Liar Liar pants-off Fyre
Updated: Jun 15, 2020
Most of you will have probably by now watched the recent Netflix documentary 'Fyre: The Greatest Party that Never Happened' which went 'viral', in line with everything to do with this massive, fraudulent fiasco of a festival. If life is now one big competition of getting the most attention for doing as little as humanly possible, Fyre Festival and its now incarcerated founder, Billy McFarland, have definitely won.
For those of you who've not yet seen it, I'll do my best to fill you in on the story. Fyre was the brainchild of Billy McFarland, an 'entrepreneur' who set up his first business aged 13, and at 22 launched Magnesis - an elite club with a fancy black membership card, aimed at millennial New Yorkers; for a mere $250 they won the privilege of spending lots more money on exclusive events that didn't happen (1) - a business model that McFarland really nailed.
Through Instagram, Billy just about managed to book Ja Rule for one of the Magnesis parties, and in the process seems to have cast his magic entrepreneurial spell over him. Ja became his enthusiastic and apparently innocent business partner in crime, i.e. the creation of Fyre, which was originally supposed to be a 'revolutionary' booking app that anyone would be able to use to book a C-list celeb for their party, for just a few thousand dollars.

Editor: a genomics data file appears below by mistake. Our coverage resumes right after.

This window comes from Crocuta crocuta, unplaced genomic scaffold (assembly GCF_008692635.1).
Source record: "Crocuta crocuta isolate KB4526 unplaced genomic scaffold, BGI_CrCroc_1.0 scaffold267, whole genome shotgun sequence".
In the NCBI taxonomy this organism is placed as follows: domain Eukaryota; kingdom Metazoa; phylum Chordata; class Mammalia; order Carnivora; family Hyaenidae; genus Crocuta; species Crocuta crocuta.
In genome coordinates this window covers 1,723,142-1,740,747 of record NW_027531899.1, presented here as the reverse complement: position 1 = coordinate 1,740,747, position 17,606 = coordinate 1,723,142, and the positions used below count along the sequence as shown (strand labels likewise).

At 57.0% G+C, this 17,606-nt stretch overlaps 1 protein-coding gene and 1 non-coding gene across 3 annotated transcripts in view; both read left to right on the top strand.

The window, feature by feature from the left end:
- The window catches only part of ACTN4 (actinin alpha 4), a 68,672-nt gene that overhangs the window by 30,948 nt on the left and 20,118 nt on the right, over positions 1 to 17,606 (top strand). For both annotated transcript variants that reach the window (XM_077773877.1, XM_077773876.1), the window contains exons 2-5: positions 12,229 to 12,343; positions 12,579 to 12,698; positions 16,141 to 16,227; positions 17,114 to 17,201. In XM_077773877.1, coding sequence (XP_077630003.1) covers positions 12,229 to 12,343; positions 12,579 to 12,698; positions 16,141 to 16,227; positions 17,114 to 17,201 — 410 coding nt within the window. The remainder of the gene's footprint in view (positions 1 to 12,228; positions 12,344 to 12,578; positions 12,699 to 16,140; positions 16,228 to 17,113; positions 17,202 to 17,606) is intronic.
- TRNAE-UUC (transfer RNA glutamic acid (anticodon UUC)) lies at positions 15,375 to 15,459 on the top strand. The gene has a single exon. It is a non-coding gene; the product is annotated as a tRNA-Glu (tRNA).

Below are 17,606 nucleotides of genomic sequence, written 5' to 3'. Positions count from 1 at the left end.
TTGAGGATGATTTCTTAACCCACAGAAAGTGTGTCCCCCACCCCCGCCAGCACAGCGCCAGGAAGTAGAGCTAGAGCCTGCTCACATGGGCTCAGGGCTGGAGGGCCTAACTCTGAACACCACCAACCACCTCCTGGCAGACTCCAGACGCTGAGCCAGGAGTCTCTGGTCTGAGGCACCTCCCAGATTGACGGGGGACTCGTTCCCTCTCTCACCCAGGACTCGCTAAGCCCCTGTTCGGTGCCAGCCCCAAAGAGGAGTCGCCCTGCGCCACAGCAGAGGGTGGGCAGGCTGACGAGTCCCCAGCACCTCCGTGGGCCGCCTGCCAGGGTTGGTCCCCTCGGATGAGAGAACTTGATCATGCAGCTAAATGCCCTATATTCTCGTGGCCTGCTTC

Before the app was completed, and Magnesis members' complaints of non-existent events had garnered any attention - just another case of rich millennials being ripped off and not a patch on was coming to them - McFarland had started organising Fyre festival, for which he would sell 5000 tickets for between $1200 - $100 000 each.
The rest is now history: an island was bought, headliners were booked, a replacement island was found and photoshopped, plumbing wasn't laid, beds weren't made, workers weren't paid, and anyone raising a concern or threatening to create actual work was accused of "making problems when we need solutions", were either ignored or fired... and so the shit show went on.